Three theories why corgis are now running the Internet | Bleader

Three theories why corgis are now running the Internet

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woof!
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  • What is it about this face that makes you want to click on my blog post?
Move over Maru, corgis are the new it-animal of the Internet now, thanks to the influence of a trendy website, a flame war, and those cute, long tongues. Get ready, you're going to be seeing a lot more of these adorable dogs you can't for the life of you justify from an evolutionary standpoint.

Corgis have lately been the smiling face of Buzzfeed.com, where they're mainly deployed as background photos for news-of-the-weird Twitter stories, like "Ten Corgis Who Didn't Know The Titanic Was Real" and "Jose Canseco's Insane Twitter Rant Presented By Corgis," and much, much more. The rise of the corgi was consummated as many big-on-the-Internet things are: with a hit piece. Yesterday the Atlantic Wire made note of the corgy (sorry) at Buzzfeed, daring to ask, "Are corgis even that cute?" (Is the meme resister the new crazy cat person?) Buzzfeed responded with a prodigious listicle of 108 pictures of corgis that showed with the power of a well-argued essay that corgis are not just cute, but adorbs and dawww too. Jabs were traded back and forth on Tumblr and Twitter and what have you, but it's clear that corgis are here to stay. Why? I've got three theories and one more cuddly picture after the jump.

1) The cat backlash is on: Everything gets a backlash these days. New HBO show Girls, great soccer teams, and remember Lana Del Rey? All critically acclaimed, and all dragged down by the nastiness of the Internet. Sure, that's not news by now, but could cats, the perennial mascot of the Web, be the latest victim? Well, based on a cursory reading of statistics law (I'm guessing regression to the mean), the Internet's fascination with cats was bound to wane at some point. Their popularity has been thoroughly analyzed, and everyone one hates a joke when you explain it. Plus, I guarantee that you or someone you love has said, at some point, "Enough with the cats already." It was just a matter of time before we realized that there were other cute animals out there, and that diversity is a good thing, especially when diversity snuggles with stuffed versions of itself.

2) Buzzfeed is flexing its powerful meme-making muscles It doesn't really matter at this point what Buzzfeed writes about—the story will rack up thousands and thousands of hits and "likes," going "viral," and "winning the Internet," sort of like how people think the government can control the weather. Perhaps Buzzfeed editor (and respected journalist) Ben Smith wanted to test the power of his Internet-control device, orchestrating a coup of the most entrenched Internet fad of them all that will turn into a battle of dogs vs. cats to rival Paradise Lost. OK, maybe corgis won't unseat cats, but they're going to do well, and more importantly, Buzzfeed is really starting to look like the New York Times of new media—even the New Yorker is a fan. Good for you, Buzzfeed! Tell us your digital-revenue secrets.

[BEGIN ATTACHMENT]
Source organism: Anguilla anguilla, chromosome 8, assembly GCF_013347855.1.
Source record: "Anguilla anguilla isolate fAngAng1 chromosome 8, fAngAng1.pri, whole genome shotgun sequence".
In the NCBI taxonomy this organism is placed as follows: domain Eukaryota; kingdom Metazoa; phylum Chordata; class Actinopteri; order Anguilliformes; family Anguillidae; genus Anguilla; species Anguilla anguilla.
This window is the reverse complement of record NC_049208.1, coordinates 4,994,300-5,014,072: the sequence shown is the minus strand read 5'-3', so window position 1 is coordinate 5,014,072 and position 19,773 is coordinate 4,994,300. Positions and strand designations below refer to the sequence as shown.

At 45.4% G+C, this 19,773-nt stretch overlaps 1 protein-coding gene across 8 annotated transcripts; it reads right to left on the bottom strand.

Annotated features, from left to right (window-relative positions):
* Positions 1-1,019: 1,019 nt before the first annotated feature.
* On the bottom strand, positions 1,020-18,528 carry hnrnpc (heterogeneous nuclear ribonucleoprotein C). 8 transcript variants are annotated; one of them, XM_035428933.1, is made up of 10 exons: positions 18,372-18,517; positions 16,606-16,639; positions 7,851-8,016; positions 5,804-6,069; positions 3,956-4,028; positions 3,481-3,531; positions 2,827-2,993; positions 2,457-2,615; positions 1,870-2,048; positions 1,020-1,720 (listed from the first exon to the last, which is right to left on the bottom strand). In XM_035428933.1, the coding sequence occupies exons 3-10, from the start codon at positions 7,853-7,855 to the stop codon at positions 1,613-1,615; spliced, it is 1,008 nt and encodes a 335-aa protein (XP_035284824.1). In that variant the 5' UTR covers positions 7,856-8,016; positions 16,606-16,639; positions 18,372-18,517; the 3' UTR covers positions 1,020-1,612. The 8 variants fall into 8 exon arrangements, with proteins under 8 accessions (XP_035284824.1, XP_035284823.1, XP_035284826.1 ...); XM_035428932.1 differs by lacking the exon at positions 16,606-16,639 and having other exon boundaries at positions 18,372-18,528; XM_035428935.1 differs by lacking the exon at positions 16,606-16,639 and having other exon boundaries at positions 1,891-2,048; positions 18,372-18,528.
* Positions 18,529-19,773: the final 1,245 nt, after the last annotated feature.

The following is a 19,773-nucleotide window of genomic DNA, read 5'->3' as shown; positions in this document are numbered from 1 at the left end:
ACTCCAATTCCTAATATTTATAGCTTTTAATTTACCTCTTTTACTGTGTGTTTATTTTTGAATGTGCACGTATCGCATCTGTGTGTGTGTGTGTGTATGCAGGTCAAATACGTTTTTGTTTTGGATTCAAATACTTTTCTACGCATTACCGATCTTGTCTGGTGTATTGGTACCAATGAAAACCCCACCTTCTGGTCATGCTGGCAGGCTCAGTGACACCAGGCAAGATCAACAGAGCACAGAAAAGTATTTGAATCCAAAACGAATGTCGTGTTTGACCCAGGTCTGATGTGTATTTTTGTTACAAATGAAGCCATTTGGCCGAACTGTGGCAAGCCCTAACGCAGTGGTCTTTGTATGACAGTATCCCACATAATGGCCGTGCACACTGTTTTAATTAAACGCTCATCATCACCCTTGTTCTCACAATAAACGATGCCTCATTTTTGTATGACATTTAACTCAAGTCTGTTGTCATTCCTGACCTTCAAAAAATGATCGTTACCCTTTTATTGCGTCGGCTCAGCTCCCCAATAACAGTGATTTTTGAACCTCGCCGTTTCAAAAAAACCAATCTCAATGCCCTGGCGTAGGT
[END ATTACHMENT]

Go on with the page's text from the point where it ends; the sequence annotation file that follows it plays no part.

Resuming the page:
bow wow
  • Julia Remezova / Shutterstock
3) Corgis are the embodiment of the ambivalence of being Buzzfeed's managing editor suggests that corgis are popular because "they're happy little doggy-dwarves who are always smiling. They're sort of demented and funny-looking in a way but then also really cute, and they don't care, they're always optimistic." But what if the secret to the corgi's success is not simply its cuteness, but something deeper, more essential than that? If the lazy, coy cat is the embodiment of our desire to look good while doing nothing, is not the corgi's blank, accepting expression and constant balance between complete relaxation and hypervigilance the physical manifestation of the phrase almost all of us ask with the completion of every tedious task: "What now?" Resting in those seemingly malformed hips is the attitude we put on as we walk out the door, our alienation from our labor, the very question of being. Corgis are the spirit animals of taking in stride, and we should thank Buzzfeed for teaching us more about ourselves. (N.B. It's easier to accept that the corgi represents the tragedy of modernity when you take into account that facts died on Wednesday.)

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